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Steve Aoki, DJ Skee and Dan Fleyshman Open "Cards and Coffee"

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@rogermrojas

Have you been hearing all the hype surrounding sports cards recently, but don’t know where you can buy them?

 

Sure, you can go to your local Walmart or Target and hope to find retail packs and boxes. Those are great for beginners in the hobby who are looking to purchase an inexpensive product, with the odds of hitting a card of significant value very long. However, it has become tough even to find these retail boxes, as they typically fly off the shelves the second they are restocked. 

 

For those looking for higher-end products such as hobby boxes, which give you much greater odds of pulling valuable memorabilia and autographed cards, you will have to go to a specialized card shop. Besides packs and boxes, these shops also give you the opportunity to check out display cases full of single cards across all sports in an environment that you can not recreate online.   

 

This weekly series will put a spotlight on one of those shops in every state as we virtually travel across the country and tell the stories behind some of the top brick and mortar storefronts in the hobby. 

 

I recently had a chance to sit down for a Q&A with Dan Fleyshman, who, along with the world-famous DJ Steve Aoki and DJ Skee, recently opened Cards & Coffee in Hollywood, California.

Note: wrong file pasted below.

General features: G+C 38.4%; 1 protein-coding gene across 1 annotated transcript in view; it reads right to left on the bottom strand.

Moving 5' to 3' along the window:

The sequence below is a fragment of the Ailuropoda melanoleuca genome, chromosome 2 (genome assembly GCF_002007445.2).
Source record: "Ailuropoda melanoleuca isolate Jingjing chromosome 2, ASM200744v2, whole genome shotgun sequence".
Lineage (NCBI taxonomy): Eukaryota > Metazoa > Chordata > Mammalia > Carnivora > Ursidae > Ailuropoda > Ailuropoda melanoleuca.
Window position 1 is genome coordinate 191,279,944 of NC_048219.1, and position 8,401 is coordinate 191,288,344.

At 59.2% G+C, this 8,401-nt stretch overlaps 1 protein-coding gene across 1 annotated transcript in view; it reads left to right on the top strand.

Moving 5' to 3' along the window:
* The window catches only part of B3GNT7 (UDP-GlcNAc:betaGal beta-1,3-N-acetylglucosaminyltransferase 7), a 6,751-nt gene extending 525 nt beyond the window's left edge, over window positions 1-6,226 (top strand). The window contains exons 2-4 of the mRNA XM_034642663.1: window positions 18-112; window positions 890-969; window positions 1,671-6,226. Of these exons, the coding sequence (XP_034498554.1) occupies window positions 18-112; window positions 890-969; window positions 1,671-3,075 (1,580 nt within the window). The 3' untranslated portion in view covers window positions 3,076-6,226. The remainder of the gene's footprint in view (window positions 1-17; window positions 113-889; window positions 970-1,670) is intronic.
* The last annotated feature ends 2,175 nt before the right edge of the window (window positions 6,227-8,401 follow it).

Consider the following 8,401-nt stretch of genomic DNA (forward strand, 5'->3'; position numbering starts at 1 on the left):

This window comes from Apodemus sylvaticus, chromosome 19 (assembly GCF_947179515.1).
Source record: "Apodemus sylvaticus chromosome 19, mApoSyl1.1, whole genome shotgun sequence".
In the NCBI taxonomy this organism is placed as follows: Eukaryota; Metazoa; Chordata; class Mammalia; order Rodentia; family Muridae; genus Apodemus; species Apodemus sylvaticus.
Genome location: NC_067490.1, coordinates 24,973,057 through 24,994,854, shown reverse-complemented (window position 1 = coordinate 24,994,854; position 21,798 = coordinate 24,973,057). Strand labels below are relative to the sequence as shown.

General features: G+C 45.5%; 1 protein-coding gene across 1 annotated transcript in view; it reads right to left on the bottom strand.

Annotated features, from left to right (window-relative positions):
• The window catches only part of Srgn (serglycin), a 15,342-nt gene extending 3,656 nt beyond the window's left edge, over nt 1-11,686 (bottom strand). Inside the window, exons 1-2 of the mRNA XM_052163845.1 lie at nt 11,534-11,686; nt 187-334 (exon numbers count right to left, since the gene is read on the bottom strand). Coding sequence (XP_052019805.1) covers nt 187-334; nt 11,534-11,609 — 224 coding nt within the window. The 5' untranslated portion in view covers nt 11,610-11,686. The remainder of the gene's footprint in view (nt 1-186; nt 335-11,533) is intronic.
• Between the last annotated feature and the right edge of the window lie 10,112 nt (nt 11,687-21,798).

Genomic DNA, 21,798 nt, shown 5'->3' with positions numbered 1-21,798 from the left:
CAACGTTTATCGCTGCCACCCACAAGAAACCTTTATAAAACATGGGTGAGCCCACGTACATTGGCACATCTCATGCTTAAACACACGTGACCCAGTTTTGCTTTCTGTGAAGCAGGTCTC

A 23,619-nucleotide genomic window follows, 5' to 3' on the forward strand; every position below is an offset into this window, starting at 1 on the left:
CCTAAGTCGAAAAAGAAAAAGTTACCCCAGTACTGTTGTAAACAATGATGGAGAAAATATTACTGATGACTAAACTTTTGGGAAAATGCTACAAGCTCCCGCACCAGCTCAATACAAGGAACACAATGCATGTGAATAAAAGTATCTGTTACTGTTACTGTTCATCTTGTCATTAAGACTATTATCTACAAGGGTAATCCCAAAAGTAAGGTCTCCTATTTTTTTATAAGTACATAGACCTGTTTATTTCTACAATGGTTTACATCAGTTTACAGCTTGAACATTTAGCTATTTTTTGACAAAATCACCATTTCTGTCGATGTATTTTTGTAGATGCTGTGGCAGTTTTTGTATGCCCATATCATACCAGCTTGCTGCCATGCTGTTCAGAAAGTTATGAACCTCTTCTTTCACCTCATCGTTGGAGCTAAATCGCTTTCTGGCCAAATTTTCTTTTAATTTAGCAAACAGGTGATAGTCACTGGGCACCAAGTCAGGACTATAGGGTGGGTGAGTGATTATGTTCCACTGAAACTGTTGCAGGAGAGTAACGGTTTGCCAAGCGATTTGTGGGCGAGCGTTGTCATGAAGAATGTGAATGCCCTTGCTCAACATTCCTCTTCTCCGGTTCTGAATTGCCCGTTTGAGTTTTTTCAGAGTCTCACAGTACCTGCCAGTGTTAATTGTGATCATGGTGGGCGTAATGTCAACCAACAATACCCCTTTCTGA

ONE37pm: How long have you been collecting cards, and what is your favorite thing to collect?

 

Dan Fleyshman: From 4-8 years old, I was buying and selling cards at the swap meet. My parents had a Levi's Jeans booth out of the back of a van. They set up their jeans, and I set up a card stand. Then I got big into Magic the Gathering, Pokemon, and POGS. I won the National Championship in Magic the Gathering and POGS at Comic-Con in 1995, and I stopped playing. About a year ago, Gary Vee asked me to come to the National - the Sports Card Convention in Chicago. I was just gonna go for a few hours. I had no idea what it was. I got there, and I ended up staying for a few days. The cards that I bought there I got a LeBron James 2003 Chrome PSA 10 and a Michael Jordan 1986 Fleer PSA 8 & 9. I was excited, but I didn't understand how big it was gonna get. A few months later, those cards went up 100%, then 200%. Gary started a group chat, and I just got addicted. That’s how it all evolved into this. I just realized that I had bought so many cards that I decided to turn it into a business.

 

ONE37pm: How did you link up with Steve Aoki and DJ Skee, and how did you develop the idea for Cards and Coffee?

 

Fleyshman: DJ Skee was in Gary’s group chat. I saw that he had a ton of cards and was really knowledgeable. Aoki had just gotten into the hobby, and all of a sudden, he had six figures in cards, and then a million dollars in cards. It was the first time in his life that he wasn’t traveling. He normally DJ's about 280 nights a year. I saw how much pure joy and excitement was there. So I was looking to open a card shop, and Skee said, “wait a minute—at Dash Radio you can open up inside of here. We have 25,000 sq/ft”. We are on Hollywood Boulevard. It all just kind of evolved into our sports card shop, but then it evolved into live breaking. Live breaking is going to be the core of our business. 

 

ONE37pm: Besides live breaks, what do you have in mind for Cards and Coffee in the future? With all of the artwork and other things you are featuring, it definitely isn’t your typical card store.